“Atlas”: people guided by reason and self-interest” (Rubin 2007). A writer by the name of Ayn Rand publishes a lengthy novel in 1950s about objectivism and the idea that it is fair for individuals to live entirely for their own interest.
The notion that individuals should only be concerned entirely about their own well-being seems very selfish according to moral rules in our society. Rand’s message is geared towards the belief that we should not be controlled by government or corporate politics but rather our own individual goals and achievements. This is a objective philosophy that looks at the world from an individual’s point of view without further asking the questions: how will my actions impact other individuals? Is my happiness worth another’s suffering? Can happiness be obtained by helping others than perusing someone’s own goals?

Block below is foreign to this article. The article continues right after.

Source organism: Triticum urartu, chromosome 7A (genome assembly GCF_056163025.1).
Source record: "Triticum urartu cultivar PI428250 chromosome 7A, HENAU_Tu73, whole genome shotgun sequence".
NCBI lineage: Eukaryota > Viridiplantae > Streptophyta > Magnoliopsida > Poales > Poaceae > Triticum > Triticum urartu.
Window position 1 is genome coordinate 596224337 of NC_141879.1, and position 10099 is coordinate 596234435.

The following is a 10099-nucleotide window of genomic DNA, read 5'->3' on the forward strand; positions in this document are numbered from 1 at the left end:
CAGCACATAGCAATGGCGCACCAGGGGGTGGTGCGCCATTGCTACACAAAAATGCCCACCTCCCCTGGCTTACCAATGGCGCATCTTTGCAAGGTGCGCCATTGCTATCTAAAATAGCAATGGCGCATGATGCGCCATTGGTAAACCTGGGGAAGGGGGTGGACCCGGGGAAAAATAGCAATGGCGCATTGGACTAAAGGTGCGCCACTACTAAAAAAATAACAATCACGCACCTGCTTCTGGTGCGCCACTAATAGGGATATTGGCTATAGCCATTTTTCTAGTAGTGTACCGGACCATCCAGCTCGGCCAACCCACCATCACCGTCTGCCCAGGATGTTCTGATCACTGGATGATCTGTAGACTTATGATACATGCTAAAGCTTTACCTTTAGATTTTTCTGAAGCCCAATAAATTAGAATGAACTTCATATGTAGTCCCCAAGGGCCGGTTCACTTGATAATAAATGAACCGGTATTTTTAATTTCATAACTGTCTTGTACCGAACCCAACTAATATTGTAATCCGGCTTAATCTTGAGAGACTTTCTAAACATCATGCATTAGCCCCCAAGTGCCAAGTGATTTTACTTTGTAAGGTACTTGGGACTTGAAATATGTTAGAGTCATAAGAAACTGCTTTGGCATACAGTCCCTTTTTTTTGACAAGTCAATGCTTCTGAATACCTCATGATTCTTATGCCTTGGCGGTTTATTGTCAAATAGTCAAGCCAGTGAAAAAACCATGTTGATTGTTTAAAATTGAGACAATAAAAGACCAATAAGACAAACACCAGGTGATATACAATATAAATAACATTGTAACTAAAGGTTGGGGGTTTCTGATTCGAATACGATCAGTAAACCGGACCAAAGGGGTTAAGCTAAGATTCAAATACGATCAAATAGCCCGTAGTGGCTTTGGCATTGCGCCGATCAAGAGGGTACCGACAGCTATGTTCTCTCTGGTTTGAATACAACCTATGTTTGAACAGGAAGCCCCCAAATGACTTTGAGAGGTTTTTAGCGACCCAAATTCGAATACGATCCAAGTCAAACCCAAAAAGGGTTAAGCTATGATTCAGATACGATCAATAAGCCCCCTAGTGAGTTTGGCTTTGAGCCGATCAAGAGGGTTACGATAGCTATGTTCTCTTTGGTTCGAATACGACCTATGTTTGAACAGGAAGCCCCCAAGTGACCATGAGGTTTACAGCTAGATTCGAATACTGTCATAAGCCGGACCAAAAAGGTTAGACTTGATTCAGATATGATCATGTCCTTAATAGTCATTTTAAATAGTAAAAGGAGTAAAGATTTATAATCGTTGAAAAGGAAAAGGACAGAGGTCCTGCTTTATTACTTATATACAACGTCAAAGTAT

Objectivism is not wrong, but it should be controlled as it can be interpreted differently by numerous individuals. The philosophy does account for respecting the rights of other, but not at the price of your own well-being or individual benefits. The road to success, even for those who are self-built millionaires, did not come without any help from other individuals along the way. Building a business can be an individual task, but your customer makes that business successful and in turn leads to happiness. The issue with this philosophy is the elimination of the “gray area” where if everyone thought as an individual then the human race would be worse off than it is today. When first reading this article, I was reminded by the words uttered by JFK, “Ask not what your country can do for you, but what you can do for your country”. In a time where our country continues to recover from a major recession, we are reminded about how we reached this point in our economy: individual greed and egotistical goals. In order to progress as a human race, we should strive at helping others and in turn we would help ourselves grow into better individuals.
Rubin, H. (2007). The Literature Of Capitalism, The New York Times. (Late Edition (East Coast)). New York, N.Y.: Sep 15, 2007 pg. C.1. from ProQuest pg. 3.
ObjectivismObjectivism (Ayn Rand), the philosophy of Ayn Rand (1905-82) whose tenets are presented as metaphysically objective →